• The aims and objectives for including Design and Technology in the education of young children as an area of experience and learning in terms of the development of cognitive, aesthetic, social, manipulative, and other skills in their development as discerning consumers in the next generation.
  • An explanation of what the school hopes to do to provide pupils with Design and Technology experience.
  • How this might involve all staff in discussions and the development of schemes of work, planning for progression, continuity, breadth, balance and differentiation through a range of contexts, tasks and problem-solving situations to suit reception class children through to top juniors.
  • An outline of the Technology areas that may be covered, such as communication, structures, control, systems, electricity, environments, and other subject specific experiences in Design and Technology.
  • An indication of how the cross-curricular nature of Design and Technology might be encouraged through links with Art, Science, Maths and Language in particular and how Technology might stand alone in the curriculum as a discrete or unique subject.
  • How the school will encourage the active participation in the design process, of finding a need, planning, making and testing the ideas of pupils.
  • An examination of the finance and resource implications for the school, and how a system for storing, retrieving, replacing, checking and replenishing materials and equipment could be created in individual classrooms or a central storage area.
  • Proposals for how Information Technology or computers might be provided in the school, typical equipment provision across the school, per classroom, the usage of IT, age ranges applicable for Control, Image Making, Word-processing and reporting, Databases, Graphs etc and the Software required to provide children access during Design and Technology lessons.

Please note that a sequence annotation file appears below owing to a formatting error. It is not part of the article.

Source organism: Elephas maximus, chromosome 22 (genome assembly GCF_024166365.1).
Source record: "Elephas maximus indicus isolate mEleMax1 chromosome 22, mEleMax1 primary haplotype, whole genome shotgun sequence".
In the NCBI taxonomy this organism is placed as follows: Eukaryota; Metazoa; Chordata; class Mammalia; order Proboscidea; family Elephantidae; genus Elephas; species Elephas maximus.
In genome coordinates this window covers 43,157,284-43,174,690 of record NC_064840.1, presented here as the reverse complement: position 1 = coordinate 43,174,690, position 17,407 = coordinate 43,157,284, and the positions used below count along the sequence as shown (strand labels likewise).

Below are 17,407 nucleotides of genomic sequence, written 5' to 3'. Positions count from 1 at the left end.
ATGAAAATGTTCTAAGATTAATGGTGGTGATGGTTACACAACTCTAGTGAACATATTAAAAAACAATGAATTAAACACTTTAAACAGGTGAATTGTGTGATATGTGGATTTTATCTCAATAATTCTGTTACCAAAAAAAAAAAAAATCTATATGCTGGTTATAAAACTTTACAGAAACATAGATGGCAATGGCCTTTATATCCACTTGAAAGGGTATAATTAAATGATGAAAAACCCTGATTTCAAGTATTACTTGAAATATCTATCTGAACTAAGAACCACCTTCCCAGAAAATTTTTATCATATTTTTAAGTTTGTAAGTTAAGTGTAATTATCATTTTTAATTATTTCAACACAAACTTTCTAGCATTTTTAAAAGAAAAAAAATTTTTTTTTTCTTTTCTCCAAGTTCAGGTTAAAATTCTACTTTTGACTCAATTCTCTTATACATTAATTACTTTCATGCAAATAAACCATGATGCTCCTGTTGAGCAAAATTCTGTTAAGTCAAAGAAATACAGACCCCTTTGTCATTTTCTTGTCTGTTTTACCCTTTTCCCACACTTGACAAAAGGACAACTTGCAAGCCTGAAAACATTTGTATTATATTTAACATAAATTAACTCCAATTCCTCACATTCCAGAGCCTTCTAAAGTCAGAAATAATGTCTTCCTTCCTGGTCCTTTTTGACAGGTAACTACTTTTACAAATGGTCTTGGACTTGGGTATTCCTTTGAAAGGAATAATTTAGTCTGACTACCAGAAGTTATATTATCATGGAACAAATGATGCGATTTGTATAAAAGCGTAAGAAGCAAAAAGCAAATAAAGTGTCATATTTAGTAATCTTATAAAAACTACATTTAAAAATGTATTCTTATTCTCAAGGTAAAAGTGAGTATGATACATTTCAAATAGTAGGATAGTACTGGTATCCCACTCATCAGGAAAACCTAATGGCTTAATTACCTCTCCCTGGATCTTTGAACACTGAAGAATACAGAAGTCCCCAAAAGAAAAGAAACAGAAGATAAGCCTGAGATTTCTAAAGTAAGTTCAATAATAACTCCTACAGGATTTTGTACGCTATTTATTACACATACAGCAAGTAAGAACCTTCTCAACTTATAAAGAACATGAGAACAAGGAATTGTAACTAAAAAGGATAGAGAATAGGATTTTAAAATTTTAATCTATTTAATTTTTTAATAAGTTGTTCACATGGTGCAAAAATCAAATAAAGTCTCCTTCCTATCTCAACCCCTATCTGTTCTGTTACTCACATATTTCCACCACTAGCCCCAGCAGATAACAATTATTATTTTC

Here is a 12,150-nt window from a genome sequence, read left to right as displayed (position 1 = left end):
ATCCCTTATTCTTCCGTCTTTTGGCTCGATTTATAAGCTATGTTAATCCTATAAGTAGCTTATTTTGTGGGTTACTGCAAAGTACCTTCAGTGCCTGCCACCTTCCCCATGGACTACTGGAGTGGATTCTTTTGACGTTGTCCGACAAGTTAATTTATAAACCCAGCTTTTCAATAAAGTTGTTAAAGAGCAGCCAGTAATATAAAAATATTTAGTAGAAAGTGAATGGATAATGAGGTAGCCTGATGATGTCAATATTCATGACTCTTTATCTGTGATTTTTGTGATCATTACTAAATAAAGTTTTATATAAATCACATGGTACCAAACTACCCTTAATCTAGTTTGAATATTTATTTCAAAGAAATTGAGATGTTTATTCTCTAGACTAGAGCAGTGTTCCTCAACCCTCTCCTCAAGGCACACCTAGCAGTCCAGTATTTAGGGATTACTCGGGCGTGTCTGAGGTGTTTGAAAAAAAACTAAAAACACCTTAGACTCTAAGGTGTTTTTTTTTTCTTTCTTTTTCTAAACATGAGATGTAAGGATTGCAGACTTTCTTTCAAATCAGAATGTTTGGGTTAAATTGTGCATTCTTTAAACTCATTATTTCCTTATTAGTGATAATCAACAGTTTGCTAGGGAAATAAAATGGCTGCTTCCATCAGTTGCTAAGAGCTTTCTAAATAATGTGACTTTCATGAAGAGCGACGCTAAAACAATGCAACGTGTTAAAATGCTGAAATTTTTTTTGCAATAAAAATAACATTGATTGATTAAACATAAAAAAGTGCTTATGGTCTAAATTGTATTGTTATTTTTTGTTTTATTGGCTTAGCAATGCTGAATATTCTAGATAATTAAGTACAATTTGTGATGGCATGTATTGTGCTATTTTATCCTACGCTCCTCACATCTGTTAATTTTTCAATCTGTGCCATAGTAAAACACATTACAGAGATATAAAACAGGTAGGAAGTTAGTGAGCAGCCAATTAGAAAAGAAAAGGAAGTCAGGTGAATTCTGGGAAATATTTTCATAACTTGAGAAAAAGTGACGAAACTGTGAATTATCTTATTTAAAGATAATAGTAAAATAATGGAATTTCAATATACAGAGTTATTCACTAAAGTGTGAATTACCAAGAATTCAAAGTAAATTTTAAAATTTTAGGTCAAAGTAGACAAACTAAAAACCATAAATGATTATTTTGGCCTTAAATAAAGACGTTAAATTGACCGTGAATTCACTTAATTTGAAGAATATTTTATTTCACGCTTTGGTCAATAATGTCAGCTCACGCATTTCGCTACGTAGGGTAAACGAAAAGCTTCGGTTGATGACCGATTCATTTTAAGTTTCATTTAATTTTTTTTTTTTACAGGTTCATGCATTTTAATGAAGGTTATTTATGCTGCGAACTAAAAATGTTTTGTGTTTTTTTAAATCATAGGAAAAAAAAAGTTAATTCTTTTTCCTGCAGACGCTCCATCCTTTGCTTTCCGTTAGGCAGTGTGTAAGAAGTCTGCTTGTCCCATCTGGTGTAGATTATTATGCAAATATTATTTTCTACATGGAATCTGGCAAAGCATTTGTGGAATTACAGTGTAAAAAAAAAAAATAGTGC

• A careful examination of the themes, topics or contexts to be taught at each age range and lists of the potential Design and Technology tasks and activities that might be covered during these, providing relevance, motivation, interest and equal opportunities for each child to examine the man-made environment and other cultures.
  • How the school will consider the range of Attainment Target levels for each of these tasks using the guidelines set out in the current programmes of study for the Design and Technology component of the National Curriculum.
  • Some indication of the links that occur with Maths, Science, Art, Language and other areas of the curriculum
  • An indication of how the processes of conceptualising, manufacture and experience gradually become progressively more difficult as the children proceed through the primary phase, and to avoid constant repetition of the same processes and skills.
  • Also to show how the school will develop a process of assessment, record keeping, and progress reporting system, the values, criteria and judgements that will be made and how the school will measure Design Technology capability in individual children. Drawing ability, Verbal discussion,Communicative ability, Manufacturing skills, Functional success, Aesthetic considerations, Understanding of Ergonomics etc.
  • Some discussion of how the timetable might best be organised at each key stage for Design and Technology work so that children have a minimum entitlement of X hours each week on X Design Technology tasks or projects per term.
  • Some consideration of how the expertise, skills, knowledge and understanding of the staff can be updated and improved in Design Technology by in-service, or any other means.
  • Essentially the policy statement must consider the National Curriculum requirements but also reflect the ethos and individual nature of the school.


A Guide to Primary Technology Policy, The Look Project Cyril Gilbert
Oliver and Boyd ISBN 0 05 004178 9
Rainbow Technology, Teachers Guide. Chris Gibson
Stanley Thornes ISBN 0 7487 1121 X
Design and Technology 5 to 11 Alan Cross
Hodder and Stoughton ISBN 0 340 57707 X